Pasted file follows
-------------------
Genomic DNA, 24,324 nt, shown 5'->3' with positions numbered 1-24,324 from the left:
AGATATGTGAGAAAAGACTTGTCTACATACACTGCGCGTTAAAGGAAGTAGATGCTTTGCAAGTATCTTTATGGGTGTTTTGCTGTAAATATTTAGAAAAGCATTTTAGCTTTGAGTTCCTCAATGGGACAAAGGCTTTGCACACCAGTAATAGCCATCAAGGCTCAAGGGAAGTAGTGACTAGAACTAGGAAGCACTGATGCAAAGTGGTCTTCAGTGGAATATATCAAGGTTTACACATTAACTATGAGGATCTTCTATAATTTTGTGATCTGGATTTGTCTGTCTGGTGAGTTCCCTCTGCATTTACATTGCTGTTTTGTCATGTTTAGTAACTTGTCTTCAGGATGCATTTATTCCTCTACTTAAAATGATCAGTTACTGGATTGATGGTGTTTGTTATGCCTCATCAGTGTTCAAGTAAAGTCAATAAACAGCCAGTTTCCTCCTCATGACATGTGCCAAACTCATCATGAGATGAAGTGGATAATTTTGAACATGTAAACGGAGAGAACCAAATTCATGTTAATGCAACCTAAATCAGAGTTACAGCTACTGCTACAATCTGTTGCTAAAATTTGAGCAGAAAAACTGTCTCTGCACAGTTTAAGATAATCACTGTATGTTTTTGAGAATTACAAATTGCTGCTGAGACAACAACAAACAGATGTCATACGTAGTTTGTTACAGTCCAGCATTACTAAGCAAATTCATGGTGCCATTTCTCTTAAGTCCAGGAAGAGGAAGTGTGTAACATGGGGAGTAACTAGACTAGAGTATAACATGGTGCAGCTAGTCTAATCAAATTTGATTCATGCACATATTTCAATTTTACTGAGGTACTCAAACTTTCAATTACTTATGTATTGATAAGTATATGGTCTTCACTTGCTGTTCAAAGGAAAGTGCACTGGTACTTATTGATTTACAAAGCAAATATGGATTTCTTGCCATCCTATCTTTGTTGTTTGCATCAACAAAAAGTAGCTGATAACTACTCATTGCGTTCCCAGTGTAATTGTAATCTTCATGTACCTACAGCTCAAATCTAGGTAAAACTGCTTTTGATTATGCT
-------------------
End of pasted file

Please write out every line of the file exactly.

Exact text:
Genomic DNA, 24,324 nt, shown 5'->3' with positions numbered 1-24,324 from the left:
AGATATGTGAGAAAAGACTTGTCTACATACACTGCGCGTTAAAGGAAGTAGATGCTTTGCAAGTATCTTTATGGGTGTTTTGCTGTAAATATTTAGAAAAGCATTTTAGCTTTGAGTTCCTCAATGGGACAAAGGCTTTGCACACCAGTAATAGCCATCAAGGCTCAAGGGAAGTAGTGACTAGAACTAGGAAGCACTGATGCAAAGTGGTCTTCAGTGGAATATATCAAGGTTTACACATTAACTATGAGGATCTTCTATAATTTTGTGATCTGGATTTGTCTGTCTGGTGAGTTCCCTCTGCATTTACATTGCTGTTTTGTCATGTTTAGTAACTTGTCTTCAGGATGCATTTATTCCTCTACTTAAAATGATCAGTTACTGGATTGATGGTGTTTGTTATGCCTCATCAGTGTTCAAGTAAAGTCAATAAACAGCCAGTTTCCTCCTCATGACATGTGCCAAACTCATCATGAGATGAAGTGGATAATTTTGAACATGTAAACGGAGAGAACCAAATTCATGTTAATGCAACCTAAATCAGAGTTACAGCTACTGCTACAATCTGTTGCTAAAATTTGAGCAGAAAAACTGTCTCTGCACAGTTTAAGATAATCACTGTATGTTTTTGAGAATTACAAATTGCTGCTGAGACAACAACAAACAGATGTCATACGTAGTTTGTTACAGTCCAGCATTACTAAGCAAATTCATGGTGCCATTTCTCTTAAGTCCAGGAAGAGGAAGTGTGTAACATGGGGAGTAACTAGACTAGAGTATAACATGGTGCAGCTAGTCTAATCAAATTTGATTCATGCACATATTTCAATTTTACTGAGGTACTCAAACTTTCAATTACTTATGTATTGATAAGTATATGGTCTTCACTTGCTGTTCAAAGGAAAGTGCACTGGTACTTATTGATTTACAAAGCAAATATGGATTTCTTGCCATCCTATCTTTGTTGTTTGCATCAACAAAAAGTAGCTGATAACTACTCATTGCGTTCCCAGTGTAATTGTAATCTTCATGTACCTACAGCTCAAATCTAGGTAAAACTGCTTTTGATTATGCT